Is your dandruff making you feel self-conscious? Fear not, dandruff can affect any of us and there are multiple ways of getting rid or reducing it.
What is dandruff?
Dandruff is the little white or grey flakes of skin that can appear on your scalp or in your hair. This is mainly caused by a fungus which most of us naturally have living on our skin, that feeds off skin and hair, and for some, can cause irritation. But don’t worry, the condition is not contagious so there is no need to avoid social situations.
Skin conditions that may cause dandruff:
Seborrheic dermatitis is a skin condition that affects areas of the skin that tend to be greasier, for instance your face, scalp and chest. Symptoms of this condition include scaly, itchy and red patches of skin.
Tinea Capitis (also known as ringworm)
Ringworm is a common fungal infection (not caused by actual worms) that can be treated with a pharmacy bought medicine. Symptoms of ringworm include a red or silver rash on your scalp and can sometimes cause patchy hair loss.
Eczema is the most common skin condition in children, but can also develop in adults. Though this is usually a long term condition, it can improve and even clear as children get older. The symptoms of eczema include dry, red, flaky and very itchy skin on areas of the body.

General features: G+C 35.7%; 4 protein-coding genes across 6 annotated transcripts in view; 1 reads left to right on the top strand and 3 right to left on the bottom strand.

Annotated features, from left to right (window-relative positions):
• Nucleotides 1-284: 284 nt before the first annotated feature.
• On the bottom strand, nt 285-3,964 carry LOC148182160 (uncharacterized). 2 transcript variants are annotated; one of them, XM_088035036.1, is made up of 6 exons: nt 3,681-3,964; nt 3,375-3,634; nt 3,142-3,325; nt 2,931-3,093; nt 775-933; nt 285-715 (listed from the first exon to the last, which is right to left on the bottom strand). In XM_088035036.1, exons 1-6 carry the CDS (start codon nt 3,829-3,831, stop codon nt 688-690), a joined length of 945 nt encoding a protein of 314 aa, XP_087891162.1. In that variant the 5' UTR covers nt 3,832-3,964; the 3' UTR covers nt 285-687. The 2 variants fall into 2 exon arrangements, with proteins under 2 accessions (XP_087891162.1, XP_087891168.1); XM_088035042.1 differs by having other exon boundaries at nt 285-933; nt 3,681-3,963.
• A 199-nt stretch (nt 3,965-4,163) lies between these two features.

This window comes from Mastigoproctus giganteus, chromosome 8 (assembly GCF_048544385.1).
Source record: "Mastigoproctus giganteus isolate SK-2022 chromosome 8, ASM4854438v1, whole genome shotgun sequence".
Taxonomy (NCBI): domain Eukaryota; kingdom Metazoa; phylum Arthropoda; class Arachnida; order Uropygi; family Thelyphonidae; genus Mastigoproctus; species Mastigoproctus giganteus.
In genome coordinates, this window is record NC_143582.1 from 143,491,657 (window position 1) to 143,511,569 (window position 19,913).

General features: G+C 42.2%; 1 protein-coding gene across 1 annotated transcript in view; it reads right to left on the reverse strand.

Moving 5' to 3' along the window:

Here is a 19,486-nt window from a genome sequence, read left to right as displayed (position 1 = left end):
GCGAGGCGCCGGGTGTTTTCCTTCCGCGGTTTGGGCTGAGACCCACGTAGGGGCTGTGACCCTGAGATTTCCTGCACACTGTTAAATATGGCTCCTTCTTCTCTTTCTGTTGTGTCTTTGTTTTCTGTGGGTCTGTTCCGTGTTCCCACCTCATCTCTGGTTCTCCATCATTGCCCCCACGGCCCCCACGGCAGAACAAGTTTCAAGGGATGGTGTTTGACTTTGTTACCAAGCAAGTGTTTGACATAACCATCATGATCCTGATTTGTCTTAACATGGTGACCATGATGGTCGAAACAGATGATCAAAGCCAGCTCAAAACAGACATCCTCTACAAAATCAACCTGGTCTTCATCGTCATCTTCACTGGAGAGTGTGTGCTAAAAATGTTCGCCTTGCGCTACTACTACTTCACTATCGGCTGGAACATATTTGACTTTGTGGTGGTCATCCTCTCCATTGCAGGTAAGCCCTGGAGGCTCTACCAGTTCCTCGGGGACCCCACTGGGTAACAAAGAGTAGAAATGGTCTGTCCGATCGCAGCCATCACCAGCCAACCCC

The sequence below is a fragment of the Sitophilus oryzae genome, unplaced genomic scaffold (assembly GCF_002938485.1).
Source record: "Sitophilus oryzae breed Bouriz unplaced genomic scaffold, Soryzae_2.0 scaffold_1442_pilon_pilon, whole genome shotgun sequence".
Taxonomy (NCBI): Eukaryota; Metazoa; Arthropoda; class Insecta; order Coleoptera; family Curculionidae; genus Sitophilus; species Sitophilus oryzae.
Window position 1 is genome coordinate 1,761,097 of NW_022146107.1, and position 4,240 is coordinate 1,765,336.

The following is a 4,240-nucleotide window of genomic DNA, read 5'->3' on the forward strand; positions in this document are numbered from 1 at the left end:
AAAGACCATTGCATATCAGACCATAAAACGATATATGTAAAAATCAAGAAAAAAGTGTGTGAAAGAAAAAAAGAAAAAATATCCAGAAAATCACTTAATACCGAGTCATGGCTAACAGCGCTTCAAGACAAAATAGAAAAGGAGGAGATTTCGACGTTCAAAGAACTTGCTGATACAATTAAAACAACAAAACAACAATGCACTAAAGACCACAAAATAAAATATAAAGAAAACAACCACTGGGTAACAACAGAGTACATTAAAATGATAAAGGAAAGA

Contact dermatitis is a type of eczema that is set off by a particular substance that irritates the skin. This usually improves or clears up completely if the substance causing the problem is identified and avoided. Symptoms of contact dermatitis include red, inflamed skin that blisters or cracks. Common reactions are from products such as hair dye, sprays, gels or mousses.
Psoriasis is a skin condition that affects around two percent of people in the UK. People can experience psoriasis at different severities, from minor irritation to affecting their quality of life. The symptoms include red, flaky, crusty and sore patches of skin covered with silvery scales.
Cradle cap is a harmless condition that is most common in babies. Cradle cap does not bother your baby and can clear up by itself. The symptoms include greasy, yellowish crusts on your baby’s scalp, eyebrows and nappy area.
- Try using dandruff shampoo when you wash your hair and seek products that include one of these ingredients: zinc, pyrithione, salicylic acid, selenium sulphide, ketoconazole or coal tar.
- Stress can aggrevate dandruff, so make sure you make time to distress. Get more sleep, do more physical activities, talk to someone about how you feel and try relaxation methods such as meditation.
- Avoid using too much hair product as this can build up on your head and scalp, making your scalp oilier.
- Spend some time outdoors soaking in the sunshine. UV rays can help dampen down the dandruff.
- Many are mistaken that dandruff occurs because of poor hygiene, when in fact, dandruff problems can be from washing your hair too much or not rinsing out your shampoo thoroughly enough.
- Try brushing your hair from the scalp down to help break down the build-up of oil on your skin. The natural oils from your scalp help to strengthen your hair too.
When to see a GP:
- If you have been using anti-dandruff shampoo for a month and are not seeing any improvements.
- Your dandruff is getting a lot worse and is making your scalp extremely itchy.
- Your scalp has become red or swollen.